5 Risks of Wearing Halloween Costume Contacts

To avoid a real-life Halloween horror story, the American Academy of Ophthalmology is warning the public against wearing costume contact lenses purchased without a prescription. These illegally sold cosmetic lenses may not be sterile and can cause a host of serious eye problems:

  1. Scratches to the eye– If contacts are not professionally fitted to your eye, they can scratch the clear front window of the eye. This is called a corneal abrasion, which is not only painful, but can cause permanent damage. Just ask Laura Butler, who was in severe pain due to corneal abrasions 10 hours after putting in non-prescription lenses, which “stuck to my eye like suction cups.” Treatment often involves medication and patching, but in some cases damage cannot be reversed. Butler now lives with a corneal scar, vision damage and a drooping eyelid.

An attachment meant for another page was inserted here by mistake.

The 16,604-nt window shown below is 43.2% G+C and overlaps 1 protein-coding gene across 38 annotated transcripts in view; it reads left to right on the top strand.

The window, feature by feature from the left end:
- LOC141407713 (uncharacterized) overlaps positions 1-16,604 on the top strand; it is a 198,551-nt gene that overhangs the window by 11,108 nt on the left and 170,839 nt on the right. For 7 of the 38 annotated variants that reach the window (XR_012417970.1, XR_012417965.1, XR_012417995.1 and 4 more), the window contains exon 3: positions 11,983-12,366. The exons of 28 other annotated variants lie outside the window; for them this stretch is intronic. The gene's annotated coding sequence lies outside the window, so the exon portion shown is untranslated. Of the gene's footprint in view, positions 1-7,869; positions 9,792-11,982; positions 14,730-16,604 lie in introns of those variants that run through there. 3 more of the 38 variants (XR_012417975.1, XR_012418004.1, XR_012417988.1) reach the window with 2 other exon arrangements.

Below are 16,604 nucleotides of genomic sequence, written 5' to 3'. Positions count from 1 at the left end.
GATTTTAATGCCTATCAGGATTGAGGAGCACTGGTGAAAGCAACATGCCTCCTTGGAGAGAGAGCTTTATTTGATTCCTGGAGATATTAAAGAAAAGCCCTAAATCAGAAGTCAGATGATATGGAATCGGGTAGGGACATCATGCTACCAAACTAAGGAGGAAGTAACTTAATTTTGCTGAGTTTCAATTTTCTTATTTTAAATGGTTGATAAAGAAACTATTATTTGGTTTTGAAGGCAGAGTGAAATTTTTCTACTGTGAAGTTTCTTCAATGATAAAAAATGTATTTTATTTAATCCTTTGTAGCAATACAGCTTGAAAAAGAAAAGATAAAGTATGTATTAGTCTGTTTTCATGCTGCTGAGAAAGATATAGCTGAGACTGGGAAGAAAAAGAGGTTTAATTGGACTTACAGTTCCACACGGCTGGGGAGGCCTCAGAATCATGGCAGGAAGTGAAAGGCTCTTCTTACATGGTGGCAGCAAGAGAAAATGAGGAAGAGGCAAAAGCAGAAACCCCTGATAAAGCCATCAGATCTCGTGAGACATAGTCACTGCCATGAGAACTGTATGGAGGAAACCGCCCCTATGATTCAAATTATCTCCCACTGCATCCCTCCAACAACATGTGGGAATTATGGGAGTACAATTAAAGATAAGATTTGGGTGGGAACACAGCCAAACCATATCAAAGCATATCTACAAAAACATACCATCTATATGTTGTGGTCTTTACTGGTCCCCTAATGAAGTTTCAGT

2. Infection – Research shows wearing non-prescription contacts increases the risk of an infection called keratitis by 16 times. Early treatment with antibiotic or steroid drops may preserve vision, but sometimes surgery, such as corneal transplantation, is necessary. Robyn Rouse had to have that surgery after she got an infection after wearing non-prescription lenses she bought at a local store. Twelve years later, she still has blurry vision in her left eye and uses daily drops to combat dry eye.
  3. Pink eye – Never share contacts because doing so can spread germs, causing conditions such as pink eye. Highly contagious, pink eye treatment depends on the cause, but typically includes antibiotic drops.
  4. Decreased vision – Whether from a corneal scratch or infection, wearing non-prescription contacts can lead to decreased vision.
  5. Blindness – It’s no scare tactic: wearing non-prescription contacts can lead to permanent vision loss. Julian Hamlin has had more than 10 surgeries and is now legally blind in his left eye after wearing contacts to change his eye color, a mistake he’ll live with forever.

Article Credit: American Academy of Ophthalmology: https://www.aao.org/newsroom/news-releases/detail/risks-of-contact-lenses-without-prescriptions

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